• F02D41/02Circuit arrangements for generating control signals
    • F02D41/14Introducing closed-loop corrections
    • F02D41/1401Introducing closed-loop corrections characterised by the control or regulation method
    • F02D2041/141Introducing closed-loop corrections characterised by the control or regulation method using a feed-forward control element
    • FMECHANICAL ENGINEERING; LIGHTING; HEATING; WEAPONS; BLASTING
    • F02COMBUSTION ENGINES; HOT-GAS OR COMBUSTION-PRODUCT ENGINE PLANTS
    • F02DCONTROLLING COMBUSTION ENGINES
    • F02D41/00Electrical control of supply of combustible mixture or its constituents
    • F02D41/02Circuit arrangements for generating control signals
    • F02D41/14Introducing closed-loop corrections
    • F02D41/1401Introducing closed-loop corrections characterised by the control or regulation method
    • F02D2041/1433Introducing closed-loop corrections characterised by the control or regulation method using a model or simulation of the system
    • F02D2041/1437Simulation
    • FMECHANICAL ENGINEERING; LIGHTING; HEATING; WEAPONS; BLASTING
    • F02COMBUSTION ENGINES; HOT-GAS OR COMBUSTION-PRODUCT ENGINE PLANTS
    • F02DCONTROLLING COMBUSTION ENGINES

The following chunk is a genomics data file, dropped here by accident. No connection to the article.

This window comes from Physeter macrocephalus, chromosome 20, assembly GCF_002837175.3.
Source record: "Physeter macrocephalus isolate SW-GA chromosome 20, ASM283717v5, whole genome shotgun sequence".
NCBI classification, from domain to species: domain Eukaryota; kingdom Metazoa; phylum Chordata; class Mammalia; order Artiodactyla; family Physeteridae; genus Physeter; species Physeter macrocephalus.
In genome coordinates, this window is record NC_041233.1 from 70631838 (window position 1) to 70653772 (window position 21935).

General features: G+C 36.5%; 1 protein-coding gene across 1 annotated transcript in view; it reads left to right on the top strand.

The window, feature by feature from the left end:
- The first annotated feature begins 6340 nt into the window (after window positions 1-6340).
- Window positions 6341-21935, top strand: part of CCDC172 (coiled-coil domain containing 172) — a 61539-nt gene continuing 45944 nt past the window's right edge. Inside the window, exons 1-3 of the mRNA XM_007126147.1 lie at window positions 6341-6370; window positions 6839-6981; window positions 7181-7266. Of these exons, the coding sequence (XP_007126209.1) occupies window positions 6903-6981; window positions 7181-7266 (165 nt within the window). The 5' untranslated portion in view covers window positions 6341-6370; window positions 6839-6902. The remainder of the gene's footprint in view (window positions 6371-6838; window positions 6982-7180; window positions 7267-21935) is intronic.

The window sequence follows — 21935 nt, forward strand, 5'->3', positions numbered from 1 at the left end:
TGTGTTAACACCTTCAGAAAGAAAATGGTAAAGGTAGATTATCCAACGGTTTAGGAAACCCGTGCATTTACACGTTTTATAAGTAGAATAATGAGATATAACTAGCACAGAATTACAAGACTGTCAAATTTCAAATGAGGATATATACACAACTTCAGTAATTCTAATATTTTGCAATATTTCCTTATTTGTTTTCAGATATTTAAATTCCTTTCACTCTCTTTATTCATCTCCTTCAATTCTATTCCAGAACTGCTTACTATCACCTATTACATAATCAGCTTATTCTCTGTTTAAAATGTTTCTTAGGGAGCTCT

• F02D2200/00Input parameters for engine control
    • F02D2200/02Input parameters for engine control the parameters being related to the engine
    • F02D2200/04Engine intake system parameters
    • F02D2200/0402Engine intake system parameters the parameter being determined by using a model of the engine intake or its components

Abstract

A method for predicting the concentration of one or more undesirable exhaust emissions, such as NOx or HC, from an internal combustion engine. The method determines a mass flow (m(a)) of the charge of air supplied to the engine, the rotational speed (ω) of the engine, a fuel-equivalence ratio (φ) and an array of look-up tables to predict the concentration of the undesirable exhaust emissions. In some instances, the methodology employs an intermediate term to simply the relationship between the variables to achieve a corresponding simplification of the array of look-up tables. An engine control system that predicts the concentration of one or more undesirable exhaust emissions is also provided.